I'm sure many others have thought of what's described below, but I've been out of telescope stuff for many years, I'm new to this forum and haven't seen it yet. Maybe this will be an appropriate contribution in return for the wonderful help I've received here.
When aiming a scope, there's nothing I like better than getting behind it and lining it up on the target. I've used Telrad type finders and green lasers, but nothing beats what I came up with this week. I hooked up an old webcam to an old Android tablet and mounted them on my scope. The webcam is in a simple mount with three spring-loaded screws with thumb nuts for adjustment. For the tablet, I found a screen overlay that puts a red bullseye smack in the middle. The tablet is mounted just above the focuser. I just have get behind the scope once to point it at the desired object, then when take my seat at the eyepiece, that object is somewhere on the screen. I just move the scope until the object is in the bullseye. The ring around the bullseye is serendipitously about the same field of view as the eyepiece at 300-350 power.
The first image below is a result of aiming my camera into the eyepiece simply to capture the field of view, NOT to take a photograph of Jupiter and its moons.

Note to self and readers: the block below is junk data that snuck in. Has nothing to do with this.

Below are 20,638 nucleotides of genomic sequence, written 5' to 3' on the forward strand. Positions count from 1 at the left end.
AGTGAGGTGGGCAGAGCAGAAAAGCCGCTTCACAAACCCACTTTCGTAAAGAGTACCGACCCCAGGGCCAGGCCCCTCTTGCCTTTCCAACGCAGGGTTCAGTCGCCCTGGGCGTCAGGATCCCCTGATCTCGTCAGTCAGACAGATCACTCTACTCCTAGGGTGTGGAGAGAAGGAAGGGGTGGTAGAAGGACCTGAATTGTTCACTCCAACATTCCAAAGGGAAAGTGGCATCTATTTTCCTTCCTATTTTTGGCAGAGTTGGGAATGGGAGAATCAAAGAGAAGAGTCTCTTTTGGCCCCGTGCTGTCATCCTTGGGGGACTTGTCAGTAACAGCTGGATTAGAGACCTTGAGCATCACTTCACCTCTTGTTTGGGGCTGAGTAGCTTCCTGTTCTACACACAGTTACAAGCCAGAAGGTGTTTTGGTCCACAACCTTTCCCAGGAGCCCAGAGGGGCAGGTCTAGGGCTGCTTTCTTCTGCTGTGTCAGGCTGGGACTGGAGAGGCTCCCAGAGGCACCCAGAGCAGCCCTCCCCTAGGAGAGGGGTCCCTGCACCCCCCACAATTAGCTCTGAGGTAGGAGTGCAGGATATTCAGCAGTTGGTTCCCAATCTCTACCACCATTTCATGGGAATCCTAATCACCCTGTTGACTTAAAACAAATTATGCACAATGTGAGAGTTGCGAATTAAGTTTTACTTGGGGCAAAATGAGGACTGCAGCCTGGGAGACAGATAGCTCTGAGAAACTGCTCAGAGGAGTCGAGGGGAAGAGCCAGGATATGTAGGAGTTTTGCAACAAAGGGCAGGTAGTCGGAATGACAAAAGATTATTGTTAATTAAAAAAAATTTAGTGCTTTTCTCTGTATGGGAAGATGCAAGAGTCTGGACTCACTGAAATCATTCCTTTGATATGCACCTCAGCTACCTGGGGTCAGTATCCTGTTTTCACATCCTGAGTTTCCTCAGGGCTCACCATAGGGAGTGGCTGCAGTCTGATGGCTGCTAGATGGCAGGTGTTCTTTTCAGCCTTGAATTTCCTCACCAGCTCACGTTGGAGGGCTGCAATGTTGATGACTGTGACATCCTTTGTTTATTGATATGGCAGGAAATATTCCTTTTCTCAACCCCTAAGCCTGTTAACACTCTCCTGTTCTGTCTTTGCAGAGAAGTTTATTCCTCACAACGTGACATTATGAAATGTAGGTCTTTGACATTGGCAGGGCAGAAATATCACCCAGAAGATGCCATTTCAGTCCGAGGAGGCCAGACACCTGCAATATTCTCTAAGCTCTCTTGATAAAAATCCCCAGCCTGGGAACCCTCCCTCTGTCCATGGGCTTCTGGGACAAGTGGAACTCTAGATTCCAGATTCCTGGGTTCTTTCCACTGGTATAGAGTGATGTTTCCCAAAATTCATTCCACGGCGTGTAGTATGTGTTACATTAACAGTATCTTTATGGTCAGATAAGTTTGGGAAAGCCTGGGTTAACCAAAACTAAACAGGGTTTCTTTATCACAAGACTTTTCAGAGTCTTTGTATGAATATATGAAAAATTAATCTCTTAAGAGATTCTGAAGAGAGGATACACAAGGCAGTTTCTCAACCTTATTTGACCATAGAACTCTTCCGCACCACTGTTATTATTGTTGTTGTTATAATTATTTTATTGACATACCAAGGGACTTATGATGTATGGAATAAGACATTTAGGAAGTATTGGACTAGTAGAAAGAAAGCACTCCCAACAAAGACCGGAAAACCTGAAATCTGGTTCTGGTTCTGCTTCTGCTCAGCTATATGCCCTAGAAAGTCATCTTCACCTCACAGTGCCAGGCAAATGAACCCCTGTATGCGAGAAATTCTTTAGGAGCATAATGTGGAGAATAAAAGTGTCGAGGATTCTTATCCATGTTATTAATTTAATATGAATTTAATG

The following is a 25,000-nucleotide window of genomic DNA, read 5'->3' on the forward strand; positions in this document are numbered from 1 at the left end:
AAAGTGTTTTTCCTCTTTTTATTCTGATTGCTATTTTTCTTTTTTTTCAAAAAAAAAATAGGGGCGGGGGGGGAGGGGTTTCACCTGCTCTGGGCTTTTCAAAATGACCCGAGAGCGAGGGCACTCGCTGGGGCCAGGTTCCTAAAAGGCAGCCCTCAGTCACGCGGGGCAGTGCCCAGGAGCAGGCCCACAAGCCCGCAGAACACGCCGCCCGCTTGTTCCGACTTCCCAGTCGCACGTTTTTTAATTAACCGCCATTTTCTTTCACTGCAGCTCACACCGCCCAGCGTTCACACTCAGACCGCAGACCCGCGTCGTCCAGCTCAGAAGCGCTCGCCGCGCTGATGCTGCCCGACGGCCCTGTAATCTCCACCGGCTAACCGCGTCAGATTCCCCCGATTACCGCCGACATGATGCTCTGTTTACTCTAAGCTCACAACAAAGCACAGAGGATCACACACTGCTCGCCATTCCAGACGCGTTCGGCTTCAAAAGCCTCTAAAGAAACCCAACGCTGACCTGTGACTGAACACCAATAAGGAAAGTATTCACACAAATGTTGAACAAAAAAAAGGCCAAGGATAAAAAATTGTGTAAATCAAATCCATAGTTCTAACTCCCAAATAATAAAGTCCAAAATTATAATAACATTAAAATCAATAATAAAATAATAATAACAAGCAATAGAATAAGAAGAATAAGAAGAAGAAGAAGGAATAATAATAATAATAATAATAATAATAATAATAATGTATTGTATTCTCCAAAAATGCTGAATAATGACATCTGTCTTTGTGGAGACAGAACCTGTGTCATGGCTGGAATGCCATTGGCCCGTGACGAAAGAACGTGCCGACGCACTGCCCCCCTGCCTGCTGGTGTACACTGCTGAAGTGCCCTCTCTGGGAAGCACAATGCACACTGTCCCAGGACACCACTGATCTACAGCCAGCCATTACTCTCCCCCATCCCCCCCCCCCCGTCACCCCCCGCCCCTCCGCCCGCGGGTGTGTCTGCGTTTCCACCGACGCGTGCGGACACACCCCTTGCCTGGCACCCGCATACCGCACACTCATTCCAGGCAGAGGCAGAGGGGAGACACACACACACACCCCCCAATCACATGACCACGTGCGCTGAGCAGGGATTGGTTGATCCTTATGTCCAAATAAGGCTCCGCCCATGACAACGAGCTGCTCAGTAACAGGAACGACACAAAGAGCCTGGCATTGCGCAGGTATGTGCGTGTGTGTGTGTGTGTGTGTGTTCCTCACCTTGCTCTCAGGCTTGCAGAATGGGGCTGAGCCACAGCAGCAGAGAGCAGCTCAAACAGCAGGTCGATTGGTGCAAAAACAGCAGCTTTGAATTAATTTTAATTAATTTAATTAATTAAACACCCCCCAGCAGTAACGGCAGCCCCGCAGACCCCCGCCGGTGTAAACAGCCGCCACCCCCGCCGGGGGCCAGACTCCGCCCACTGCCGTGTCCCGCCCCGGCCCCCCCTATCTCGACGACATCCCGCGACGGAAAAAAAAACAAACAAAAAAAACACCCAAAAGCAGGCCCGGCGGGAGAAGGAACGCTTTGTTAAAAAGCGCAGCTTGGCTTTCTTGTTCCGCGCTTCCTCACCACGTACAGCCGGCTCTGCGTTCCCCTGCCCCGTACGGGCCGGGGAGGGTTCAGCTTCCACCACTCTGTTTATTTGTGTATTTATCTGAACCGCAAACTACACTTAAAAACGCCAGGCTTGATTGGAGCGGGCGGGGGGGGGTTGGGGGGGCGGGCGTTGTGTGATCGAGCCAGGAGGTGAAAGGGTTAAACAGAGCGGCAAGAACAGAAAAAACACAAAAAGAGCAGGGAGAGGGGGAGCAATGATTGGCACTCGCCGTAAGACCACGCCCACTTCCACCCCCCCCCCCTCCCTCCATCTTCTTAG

The second image was taken immediately after the first, so it shows where Jupiter appears in the bullseye. You can just barely see the targeting red dot in the middle of the bullseye. Jupiter is not superimposed on it because Jupiter is not centered in the eyepiece. So you can see just how much give there is.
The third photo shows how the tablet and webcam are mounted on the scope. The webcam is in the light colored wood frame at the top of the screen just over the tablet. Just visible is one of the adjustment screw-springs.
The tablet is a Dell Venue 8, but any cheap and generic Android tablet will do. The USB camera app is USB Camera by 沈垚 / ShenYao China. The bullseye is Screen Overlays by Andrea Bresolin.
I highly recommend disabling wifi before running such apps, otherwise you'll likely see ads. Or pay $5.49 for the pro version of USB Camera.
The webcam is a Microsoft Lifecam 3000 with the lens removed and replaced with a longer lens more appropriate for high power use.